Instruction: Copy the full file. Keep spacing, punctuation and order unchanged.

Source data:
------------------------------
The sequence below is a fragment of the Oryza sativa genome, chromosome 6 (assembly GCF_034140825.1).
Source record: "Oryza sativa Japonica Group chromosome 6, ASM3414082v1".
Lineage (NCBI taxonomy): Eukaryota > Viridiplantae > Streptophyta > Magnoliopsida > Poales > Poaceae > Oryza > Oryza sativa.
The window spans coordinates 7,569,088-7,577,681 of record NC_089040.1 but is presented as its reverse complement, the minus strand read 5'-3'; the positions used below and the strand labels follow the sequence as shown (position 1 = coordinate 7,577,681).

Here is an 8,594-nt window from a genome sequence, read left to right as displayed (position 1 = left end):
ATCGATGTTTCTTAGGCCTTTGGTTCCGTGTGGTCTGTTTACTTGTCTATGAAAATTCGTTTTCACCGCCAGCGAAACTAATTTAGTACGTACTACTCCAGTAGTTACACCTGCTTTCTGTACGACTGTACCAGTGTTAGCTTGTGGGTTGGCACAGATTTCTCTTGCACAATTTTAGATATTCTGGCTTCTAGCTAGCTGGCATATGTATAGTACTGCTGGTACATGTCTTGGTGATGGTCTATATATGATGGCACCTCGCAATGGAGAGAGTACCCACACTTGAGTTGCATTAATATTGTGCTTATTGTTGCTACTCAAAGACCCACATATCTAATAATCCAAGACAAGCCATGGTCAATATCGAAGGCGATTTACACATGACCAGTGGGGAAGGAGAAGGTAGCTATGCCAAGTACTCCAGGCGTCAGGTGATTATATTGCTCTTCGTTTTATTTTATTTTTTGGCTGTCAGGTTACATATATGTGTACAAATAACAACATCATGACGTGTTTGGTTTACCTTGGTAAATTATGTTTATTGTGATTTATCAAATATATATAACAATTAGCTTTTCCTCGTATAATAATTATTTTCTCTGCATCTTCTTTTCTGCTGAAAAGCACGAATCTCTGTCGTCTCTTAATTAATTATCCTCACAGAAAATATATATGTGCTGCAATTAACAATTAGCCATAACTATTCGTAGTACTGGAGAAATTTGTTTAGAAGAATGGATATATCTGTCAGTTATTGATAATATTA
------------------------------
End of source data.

The sequence below is a fragment of the Oryza sativa genome, chromosome 6 (assembly GCF_034140825.1).
Source record: "Oryza sativa Japonica Group chromosome 6, ASM3414082v1".
Lineage (NCBI taxonomy): Eukaryota > Viridiplantae > Streptophyta > Magnoliopsida > Poales > Poaceae > Oryza > Oryza sativa.
The window spans coordinates 7,569,088-7,577,681 of record NC_089040.1 but is presented as its reverse complement, the minus strand read 5'-3'; the positions used below and the strand labels follow the sequence as shown (position 1 = coordinate 7,577,681).

Here is an 8,594-nt window from a genome sequence, read left to right as displayed (position 1 = left end):
ATCGATGTTTCTTAGGCCTTTGGTTCCGTGTGGTCTGTTTACTTGTCTATGAAAATTCGTTTTCACCGCCAGCGAAACTAATTTAGTACGTACTACTCCAGTAGTTACACCTGCTTTCTGTACGACTGTACCAGTGTTAGCTTGTGGGTTGGCACAGATTTCTCTTGCACAATTTTAGATATTCTGGCTTCTAGCTAGCTGGCATATGTATAGTACTGCTGGTACATGTCTTGGTGATGGTCTATATATGATGGCACCTCGCAATGGAGAGAGTACCCACACTTGAGTTGCATTAATATTGTGCTTATTGTTGCTACTCAAAGACCCACATATCTAATAATCCAAGACAAGCCATGGTCAATATCGAAGGCGATTTACACATGACCAGTGGGGAAGGAGAAGGTAGCTATGCCAAGTACTCCAGGCGTCAGGTGATTATATTGCTCTTCGTTTTATTTTATTTTTTGGCTGTCAGGTTACATATATGTGTACAAATAACAACATCATGACGTGTTTGGTTTACCTTGGTAAATTATGTTTATTGTGATTTATCAAATATATATAACAATTAGCTTTTCCTCGTATAATAATTATTTTCTCTGCATCTTCTTTTCTGCTGAAAAGCACGAATCTCTGTCGTCTCTTAATTAATTATCCTCACAGAAAATATATATGTGCTGCAATTAACAATTAGCCATAACTATTCGTAGTACTGGAGAAATTTGTTTAGAAGAATGGATATATCTGTCAGTTATTGATAATATTA